• [FIXED] The compass did not correctly display your direction of facing. It has been corrected. You may notice I reversed the order of the directions on the compass - It's 'N W S E' now instead of 'N E S W' (it was appearing to turn the opposite way you were turning)
  • Sector transitions. Sectors are square now, and if you walk, run, fly, or hop to an edge, you will transition into the adjacent sector in the direction you were travelling.
  • It seems that (at least here) NIV stays on a black screen about 1 out of every 4 times it is started IF and only IF you are *ON A PLANET*. This appears not to happen in the old NIV, so is probably caused by some code I wrote, but I have no idea what's causing it ATM. (Wild-Assed Guess: The sector-transition code, though the freeze still happens when you're nowhere near sector borders.) Note: ctrl-c won't break out of the freeze. The puzzling thing is that it only happens *sometimes*, with no differences between test runs.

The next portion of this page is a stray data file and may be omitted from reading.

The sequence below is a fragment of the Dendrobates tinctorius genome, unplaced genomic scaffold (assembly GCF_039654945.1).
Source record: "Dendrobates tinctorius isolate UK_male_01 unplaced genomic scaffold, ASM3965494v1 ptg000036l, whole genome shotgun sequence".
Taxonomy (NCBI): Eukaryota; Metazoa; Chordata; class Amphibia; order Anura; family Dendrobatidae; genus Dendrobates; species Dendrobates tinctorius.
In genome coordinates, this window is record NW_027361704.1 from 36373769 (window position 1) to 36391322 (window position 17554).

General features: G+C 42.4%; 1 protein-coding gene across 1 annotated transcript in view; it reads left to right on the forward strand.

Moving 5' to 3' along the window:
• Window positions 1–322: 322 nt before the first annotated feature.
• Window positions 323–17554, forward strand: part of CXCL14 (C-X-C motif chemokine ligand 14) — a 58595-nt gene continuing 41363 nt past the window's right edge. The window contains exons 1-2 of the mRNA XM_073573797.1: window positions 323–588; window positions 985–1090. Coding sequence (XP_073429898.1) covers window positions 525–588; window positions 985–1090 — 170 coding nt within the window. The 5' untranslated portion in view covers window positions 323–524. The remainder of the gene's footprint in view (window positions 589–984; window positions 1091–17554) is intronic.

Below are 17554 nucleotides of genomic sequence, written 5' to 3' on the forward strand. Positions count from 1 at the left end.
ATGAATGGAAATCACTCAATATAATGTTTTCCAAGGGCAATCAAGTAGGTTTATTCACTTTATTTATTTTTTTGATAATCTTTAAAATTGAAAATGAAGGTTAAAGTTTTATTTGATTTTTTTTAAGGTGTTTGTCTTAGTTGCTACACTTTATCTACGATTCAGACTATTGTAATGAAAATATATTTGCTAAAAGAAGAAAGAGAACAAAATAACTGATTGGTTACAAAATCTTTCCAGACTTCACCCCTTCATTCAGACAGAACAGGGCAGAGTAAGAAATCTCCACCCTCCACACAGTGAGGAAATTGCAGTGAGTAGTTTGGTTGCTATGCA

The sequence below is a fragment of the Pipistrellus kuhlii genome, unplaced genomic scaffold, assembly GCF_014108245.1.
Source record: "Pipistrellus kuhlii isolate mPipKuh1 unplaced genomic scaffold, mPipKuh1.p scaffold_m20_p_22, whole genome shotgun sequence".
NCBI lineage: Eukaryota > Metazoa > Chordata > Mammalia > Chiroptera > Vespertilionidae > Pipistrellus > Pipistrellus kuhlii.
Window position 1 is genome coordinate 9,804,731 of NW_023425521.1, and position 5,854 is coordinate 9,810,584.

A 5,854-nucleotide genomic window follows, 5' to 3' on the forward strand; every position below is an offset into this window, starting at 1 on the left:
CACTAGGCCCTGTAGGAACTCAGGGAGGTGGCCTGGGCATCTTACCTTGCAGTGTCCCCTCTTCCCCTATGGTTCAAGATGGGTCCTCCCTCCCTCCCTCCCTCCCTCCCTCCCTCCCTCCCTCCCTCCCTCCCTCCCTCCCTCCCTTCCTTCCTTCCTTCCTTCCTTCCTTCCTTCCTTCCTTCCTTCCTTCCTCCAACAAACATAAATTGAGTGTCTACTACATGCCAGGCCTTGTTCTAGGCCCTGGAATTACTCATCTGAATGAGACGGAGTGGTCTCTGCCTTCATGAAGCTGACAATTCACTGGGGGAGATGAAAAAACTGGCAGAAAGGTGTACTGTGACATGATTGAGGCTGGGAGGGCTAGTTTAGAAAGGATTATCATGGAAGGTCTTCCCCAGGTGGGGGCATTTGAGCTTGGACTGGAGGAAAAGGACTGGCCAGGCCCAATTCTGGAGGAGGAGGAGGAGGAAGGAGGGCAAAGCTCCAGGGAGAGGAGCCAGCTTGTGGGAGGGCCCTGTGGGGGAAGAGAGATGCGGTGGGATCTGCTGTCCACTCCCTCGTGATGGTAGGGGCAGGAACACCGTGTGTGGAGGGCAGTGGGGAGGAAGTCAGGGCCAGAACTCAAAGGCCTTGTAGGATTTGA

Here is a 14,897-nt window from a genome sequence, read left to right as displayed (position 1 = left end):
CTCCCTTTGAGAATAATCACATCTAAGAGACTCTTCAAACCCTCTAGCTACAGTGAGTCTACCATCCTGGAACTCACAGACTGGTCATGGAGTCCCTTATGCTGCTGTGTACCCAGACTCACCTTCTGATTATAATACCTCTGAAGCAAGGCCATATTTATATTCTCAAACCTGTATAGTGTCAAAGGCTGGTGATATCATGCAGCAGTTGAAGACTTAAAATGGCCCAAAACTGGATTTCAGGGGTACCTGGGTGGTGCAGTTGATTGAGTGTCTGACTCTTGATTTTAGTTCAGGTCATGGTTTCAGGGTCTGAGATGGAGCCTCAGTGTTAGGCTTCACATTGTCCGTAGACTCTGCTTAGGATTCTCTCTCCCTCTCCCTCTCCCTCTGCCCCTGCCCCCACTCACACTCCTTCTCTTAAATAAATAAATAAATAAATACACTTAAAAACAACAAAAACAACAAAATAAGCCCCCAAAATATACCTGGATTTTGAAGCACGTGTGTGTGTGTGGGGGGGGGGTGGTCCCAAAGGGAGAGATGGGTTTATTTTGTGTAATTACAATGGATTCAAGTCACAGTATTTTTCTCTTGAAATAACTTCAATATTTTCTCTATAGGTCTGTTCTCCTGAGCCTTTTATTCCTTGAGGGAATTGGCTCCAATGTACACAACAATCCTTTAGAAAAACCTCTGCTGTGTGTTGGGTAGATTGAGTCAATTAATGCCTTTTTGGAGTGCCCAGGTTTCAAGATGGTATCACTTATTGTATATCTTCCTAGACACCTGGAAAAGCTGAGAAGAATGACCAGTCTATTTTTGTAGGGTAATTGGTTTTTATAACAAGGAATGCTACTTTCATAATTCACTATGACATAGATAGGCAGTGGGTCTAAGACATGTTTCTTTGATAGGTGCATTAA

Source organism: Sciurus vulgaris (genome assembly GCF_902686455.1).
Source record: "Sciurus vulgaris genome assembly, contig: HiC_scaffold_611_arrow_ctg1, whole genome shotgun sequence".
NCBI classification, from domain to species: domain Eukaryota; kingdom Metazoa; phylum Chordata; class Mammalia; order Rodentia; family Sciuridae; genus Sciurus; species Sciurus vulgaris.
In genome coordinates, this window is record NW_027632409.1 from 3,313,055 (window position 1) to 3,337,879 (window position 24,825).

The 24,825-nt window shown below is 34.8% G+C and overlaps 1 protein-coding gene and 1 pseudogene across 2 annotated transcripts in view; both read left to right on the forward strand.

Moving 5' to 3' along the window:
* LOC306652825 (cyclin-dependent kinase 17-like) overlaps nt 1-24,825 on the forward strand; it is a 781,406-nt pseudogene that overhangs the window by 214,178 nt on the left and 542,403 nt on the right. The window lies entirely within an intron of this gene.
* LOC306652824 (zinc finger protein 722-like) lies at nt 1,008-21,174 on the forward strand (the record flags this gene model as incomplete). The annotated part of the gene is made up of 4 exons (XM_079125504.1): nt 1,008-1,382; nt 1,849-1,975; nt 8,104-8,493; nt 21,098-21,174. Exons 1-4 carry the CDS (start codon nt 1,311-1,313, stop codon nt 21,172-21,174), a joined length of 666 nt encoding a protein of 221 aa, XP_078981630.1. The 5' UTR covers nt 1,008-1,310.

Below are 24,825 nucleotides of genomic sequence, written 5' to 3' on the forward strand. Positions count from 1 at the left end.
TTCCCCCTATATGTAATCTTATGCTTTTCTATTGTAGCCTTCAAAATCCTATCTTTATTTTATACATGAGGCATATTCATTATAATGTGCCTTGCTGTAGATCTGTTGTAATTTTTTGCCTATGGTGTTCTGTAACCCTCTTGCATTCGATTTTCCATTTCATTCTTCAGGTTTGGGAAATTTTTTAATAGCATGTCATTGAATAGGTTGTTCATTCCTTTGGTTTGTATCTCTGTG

└> last changed by Shadowlord on December 26, 2004 at 19:13
sumting need doing?
written by Lightning4 on Dec 26, 2004 06:11
Now we need to get you and MG to combine versions to make a Super Hactis..
hidden agenda
written by Trad.a on Dec 26, 2004 08:07
W00t! Sector transitions! *loves the fade*
sumting need doing?
written by Lightning4 on Dec 26, 2004 08:35
I notice though, where does the capsule go, should you leave it in one sector and move to the next? Will it be there if you go back to that sector, or always in the sector you're currently in? I also notice escape doesn't work, and I did get the black screen, but so far only when I was returning to my drifter.
And finally, q to return to orbit doesn't seem to be working, at least for me..